An interest in Maxwell Parish led to the Renaissance and Northern Renaissance which led to Mannerism and Baroque art. I loved the Realists for their sympathetic look at human suffering. Especially Courbet, Millet and Van Gogh’s early Potato Eater works when he was still pursuing religion. Van Gogh always interested me because he made it from pre to post Impressionism while somehow skipping Impressionism altogether.

When photography made painting portraits unnecessary, art branched into several interesting tangents. Artists wanted to express their thoughts and convey their impressions about their subject matter.

Eventually, even the subject was given up on. The surface of the canvas became the subject for the Abstract Impressionists and Abstract Expressionists. Why did these guys all beat their women? David Smith’s and Jackson Pollack’s stuff even looks violent doesn’t it?

I loved it that Mondrian threw away representation but couldn’t give up composition and there have been so many new ideas since then.

We seem to live in an age when it’s taken for granted that it’s all been done. We find Ready-mades, use Collage, Photoshop, and sampled bits of music. Technique might be suffering but the depth of our thinking seems to be expanding.

Recently, my friend Sharon turned me onto the graffiti artist Banksy. If you don’t know who he is, Google him.

At the height of my passion for art I found a book filled with prints by Remedios Varo on a coffee table at my friend Sue Leonard’s house. I was totally bowled over. I must have been twenty years old and had never seen anything like it. She was a Mexican painter who had been born in Spain. Most of my favorite painters are Spanish. To this day, she's my fave.

It seems like Sue always took care of me. Her parents picked up the book in Mexico. She made them pick up a copy for me when they went back. They were impressed with my passion so much they also brought back a book of the art of Leonora Carrington to turn me on to. Carrington was one of their favorite painters. It was fantastic.

I’ve never been a great fan of superstition with one great exception, art. Superstitions seem to be symptoms of our subconscious. There are secret and wonderful things lurking in there.

Legend of a Mother by Endre Nemes-Composition 10 by Mondrian-Armonia by Remedios Varo-Anthony by Leonora Carrington-Banksy

Sunday, October 24, 2010

Dear Mom

A couple of weeks ago, Valerie and I went camping. With our typical luck, it was the first cold weekend of the season. Fortunately we were able to scavenge wood and our fire kept us perfectly comfortable.

As we sat with our feet in the fire gazing up into the infinite starry night I could feel the crap in my life start to fade. It’s no wonder my blood pressure is a bit high.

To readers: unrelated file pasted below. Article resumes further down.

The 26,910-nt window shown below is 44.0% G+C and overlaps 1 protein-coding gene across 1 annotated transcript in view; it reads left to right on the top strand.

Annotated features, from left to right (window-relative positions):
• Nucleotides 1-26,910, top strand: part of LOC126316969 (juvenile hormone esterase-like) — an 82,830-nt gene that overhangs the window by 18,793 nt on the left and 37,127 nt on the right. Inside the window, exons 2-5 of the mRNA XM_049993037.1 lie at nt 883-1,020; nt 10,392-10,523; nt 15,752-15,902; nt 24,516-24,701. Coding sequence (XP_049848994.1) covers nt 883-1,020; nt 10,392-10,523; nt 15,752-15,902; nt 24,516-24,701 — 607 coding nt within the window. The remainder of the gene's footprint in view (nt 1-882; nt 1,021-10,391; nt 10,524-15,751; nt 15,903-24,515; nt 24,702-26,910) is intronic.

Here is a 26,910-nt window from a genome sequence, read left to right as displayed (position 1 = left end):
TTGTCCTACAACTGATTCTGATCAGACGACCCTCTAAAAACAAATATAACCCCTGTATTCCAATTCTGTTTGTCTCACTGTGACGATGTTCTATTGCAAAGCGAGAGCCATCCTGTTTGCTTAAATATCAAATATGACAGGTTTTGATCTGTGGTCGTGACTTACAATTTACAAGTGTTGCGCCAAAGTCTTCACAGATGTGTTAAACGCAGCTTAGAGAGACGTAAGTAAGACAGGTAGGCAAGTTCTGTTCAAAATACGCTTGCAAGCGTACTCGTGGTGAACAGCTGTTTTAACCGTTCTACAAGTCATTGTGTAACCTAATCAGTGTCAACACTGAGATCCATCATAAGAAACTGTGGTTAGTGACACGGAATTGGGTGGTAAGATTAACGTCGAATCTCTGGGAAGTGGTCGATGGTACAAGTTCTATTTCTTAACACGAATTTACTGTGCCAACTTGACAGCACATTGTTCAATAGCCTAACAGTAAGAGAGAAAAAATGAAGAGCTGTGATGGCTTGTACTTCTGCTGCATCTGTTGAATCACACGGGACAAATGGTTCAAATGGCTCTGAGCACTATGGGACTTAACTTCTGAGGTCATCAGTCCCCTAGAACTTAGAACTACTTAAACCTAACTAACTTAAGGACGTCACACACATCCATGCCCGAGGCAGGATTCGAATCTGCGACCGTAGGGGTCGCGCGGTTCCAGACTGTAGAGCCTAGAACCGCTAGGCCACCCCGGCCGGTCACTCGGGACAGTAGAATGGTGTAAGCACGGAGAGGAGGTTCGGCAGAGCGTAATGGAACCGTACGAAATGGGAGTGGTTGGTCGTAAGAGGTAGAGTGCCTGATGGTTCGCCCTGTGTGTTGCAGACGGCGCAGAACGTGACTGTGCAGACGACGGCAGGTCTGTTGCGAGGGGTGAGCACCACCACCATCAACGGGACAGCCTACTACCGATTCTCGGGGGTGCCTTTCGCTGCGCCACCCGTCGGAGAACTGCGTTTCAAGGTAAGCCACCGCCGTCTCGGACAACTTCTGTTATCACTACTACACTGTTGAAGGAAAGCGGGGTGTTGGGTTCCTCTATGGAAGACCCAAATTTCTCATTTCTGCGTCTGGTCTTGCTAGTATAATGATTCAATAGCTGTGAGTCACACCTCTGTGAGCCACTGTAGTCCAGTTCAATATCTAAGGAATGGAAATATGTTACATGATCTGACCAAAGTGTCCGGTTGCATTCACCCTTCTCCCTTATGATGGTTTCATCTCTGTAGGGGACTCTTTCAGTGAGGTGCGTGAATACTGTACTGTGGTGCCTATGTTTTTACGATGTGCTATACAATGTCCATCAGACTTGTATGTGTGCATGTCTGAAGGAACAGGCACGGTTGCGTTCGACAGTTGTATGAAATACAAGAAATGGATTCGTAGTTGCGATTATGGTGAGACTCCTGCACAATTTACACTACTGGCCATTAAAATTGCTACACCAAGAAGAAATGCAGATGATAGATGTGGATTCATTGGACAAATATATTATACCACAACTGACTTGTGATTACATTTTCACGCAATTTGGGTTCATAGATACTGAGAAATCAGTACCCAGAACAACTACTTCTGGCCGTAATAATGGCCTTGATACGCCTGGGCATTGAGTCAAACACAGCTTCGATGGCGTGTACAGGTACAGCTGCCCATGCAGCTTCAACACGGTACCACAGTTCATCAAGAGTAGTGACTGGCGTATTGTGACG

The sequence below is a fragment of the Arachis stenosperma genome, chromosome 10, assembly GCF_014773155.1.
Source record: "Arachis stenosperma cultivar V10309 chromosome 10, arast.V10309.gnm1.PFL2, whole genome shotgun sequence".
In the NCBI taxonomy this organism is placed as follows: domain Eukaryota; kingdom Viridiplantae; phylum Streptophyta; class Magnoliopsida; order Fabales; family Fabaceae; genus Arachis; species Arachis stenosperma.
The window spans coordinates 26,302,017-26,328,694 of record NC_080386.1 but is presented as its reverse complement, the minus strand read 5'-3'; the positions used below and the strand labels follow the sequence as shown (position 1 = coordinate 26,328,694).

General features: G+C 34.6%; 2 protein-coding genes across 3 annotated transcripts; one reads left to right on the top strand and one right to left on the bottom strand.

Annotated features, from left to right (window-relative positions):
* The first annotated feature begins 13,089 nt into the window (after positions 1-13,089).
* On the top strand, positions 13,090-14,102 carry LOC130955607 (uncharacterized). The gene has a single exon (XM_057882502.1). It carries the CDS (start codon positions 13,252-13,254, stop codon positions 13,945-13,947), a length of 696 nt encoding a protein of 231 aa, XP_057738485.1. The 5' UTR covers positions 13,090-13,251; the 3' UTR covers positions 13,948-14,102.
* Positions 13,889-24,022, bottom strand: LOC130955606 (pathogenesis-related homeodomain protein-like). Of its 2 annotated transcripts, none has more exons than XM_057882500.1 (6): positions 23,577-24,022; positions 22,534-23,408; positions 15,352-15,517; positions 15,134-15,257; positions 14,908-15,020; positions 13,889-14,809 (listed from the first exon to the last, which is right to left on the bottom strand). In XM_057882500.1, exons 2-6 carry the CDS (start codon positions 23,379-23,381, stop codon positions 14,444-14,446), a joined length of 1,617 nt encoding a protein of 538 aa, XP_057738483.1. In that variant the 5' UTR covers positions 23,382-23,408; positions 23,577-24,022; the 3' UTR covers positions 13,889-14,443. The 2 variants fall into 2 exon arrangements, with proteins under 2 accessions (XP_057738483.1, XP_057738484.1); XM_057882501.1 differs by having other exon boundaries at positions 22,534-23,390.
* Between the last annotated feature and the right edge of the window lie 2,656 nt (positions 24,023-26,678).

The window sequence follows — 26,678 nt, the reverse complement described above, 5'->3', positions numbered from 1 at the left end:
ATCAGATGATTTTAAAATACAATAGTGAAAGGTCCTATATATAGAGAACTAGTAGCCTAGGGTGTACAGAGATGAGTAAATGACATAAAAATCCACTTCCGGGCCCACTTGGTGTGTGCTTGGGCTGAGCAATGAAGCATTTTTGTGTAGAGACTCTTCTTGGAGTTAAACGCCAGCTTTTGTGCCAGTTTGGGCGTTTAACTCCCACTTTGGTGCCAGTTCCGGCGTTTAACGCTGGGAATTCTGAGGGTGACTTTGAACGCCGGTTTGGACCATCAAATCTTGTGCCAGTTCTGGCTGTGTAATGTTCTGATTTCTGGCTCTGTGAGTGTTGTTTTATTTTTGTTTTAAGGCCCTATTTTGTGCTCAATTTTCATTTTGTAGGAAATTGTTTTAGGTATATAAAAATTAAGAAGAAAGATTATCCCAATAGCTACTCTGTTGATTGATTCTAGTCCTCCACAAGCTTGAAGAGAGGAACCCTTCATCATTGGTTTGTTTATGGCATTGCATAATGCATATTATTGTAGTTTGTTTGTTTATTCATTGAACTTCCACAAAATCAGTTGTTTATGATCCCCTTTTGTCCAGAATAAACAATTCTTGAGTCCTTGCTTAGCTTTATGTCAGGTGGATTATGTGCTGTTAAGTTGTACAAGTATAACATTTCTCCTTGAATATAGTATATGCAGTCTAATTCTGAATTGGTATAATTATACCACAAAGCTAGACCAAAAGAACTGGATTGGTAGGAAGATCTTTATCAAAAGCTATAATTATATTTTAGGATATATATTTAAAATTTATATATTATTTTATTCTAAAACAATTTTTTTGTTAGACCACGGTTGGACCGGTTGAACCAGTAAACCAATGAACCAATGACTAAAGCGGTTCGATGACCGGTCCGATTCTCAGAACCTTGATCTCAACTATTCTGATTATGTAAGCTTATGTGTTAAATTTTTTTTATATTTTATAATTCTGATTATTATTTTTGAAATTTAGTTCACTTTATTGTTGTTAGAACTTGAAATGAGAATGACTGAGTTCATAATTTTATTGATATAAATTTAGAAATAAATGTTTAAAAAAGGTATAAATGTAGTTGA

It occurred to me that I haven’t been able to have a conversation with my mother without scolding her. We’ve come to a point in our lives where I’ve taken on a kind of angry parent role with her.

She leads a very sedentary life and it scares me. She’s already lost half a foot to diabetes.

Several years ago my girl friend Joanie and I got a phone call around four o’clock in the morning. Her sister Patti found their mother Maggie dead in her apartment. It was the same apartment complex my mother lives in now.

The Udell men have always been stoic. When I was 6, as I was about to go to bed I tried to kiss my dad goodnight. He told me I was getting older and from now on we’d be shaking hands. My mom was furious when she found out. I’d be kissing my father goodnight again but it was never the same.

I’m not sure I’ve ever told my mother I loved her. It’s always been understood.

Even with my own kids it didn’t come naturally at first. Luckily my kids have always been emotional extroverts. Saying “I love you” is a natural part of our conversations.

My girlfriend Valerie is openly affectionate. Occasionally she displays her affection in public and I get nervous. I’m working on it.

It occurs to me from time to time that I’d better tell my mother I love her before she’s gone. She really has been there for me through the years.

When the rest of the world was going through a cultural revolution and expanding their consciousness in the 60s, she threw herself totally into being a single mom with 2 kids. I remember feeling an incredible sense of guilt that she never really got to be young during all that.

When I drove a cab for Checker I would sometimes go for weeks without getting paid. I destroyed one of my mom’s credit cards keeping gas in my cab. When the company finally went under she let me move back in for a few months until I got my life back together.

I bought a couple of rental properties when I was in my 20s. She put up her life savings and I still haven’t paid her back.

She always watched my kids. My ex was always a little angry with her folks because they weren’t as available.

Recently my ex’s boyfriend moved in with her. He’s allergic to cats so my kids’ pets had to go in spite of the fact that they’d had them for 11 or 12 years. I couldn’t take them because Valerie has a 16 year old cat named Charlie that couldn’t adapt. The kids and I were beside ourselves.

My mother came through again. Even though she’s confined to a wheelchair in a two room apartment, she took the cats in. If anything happens to Charlie they’ll be coming back to me.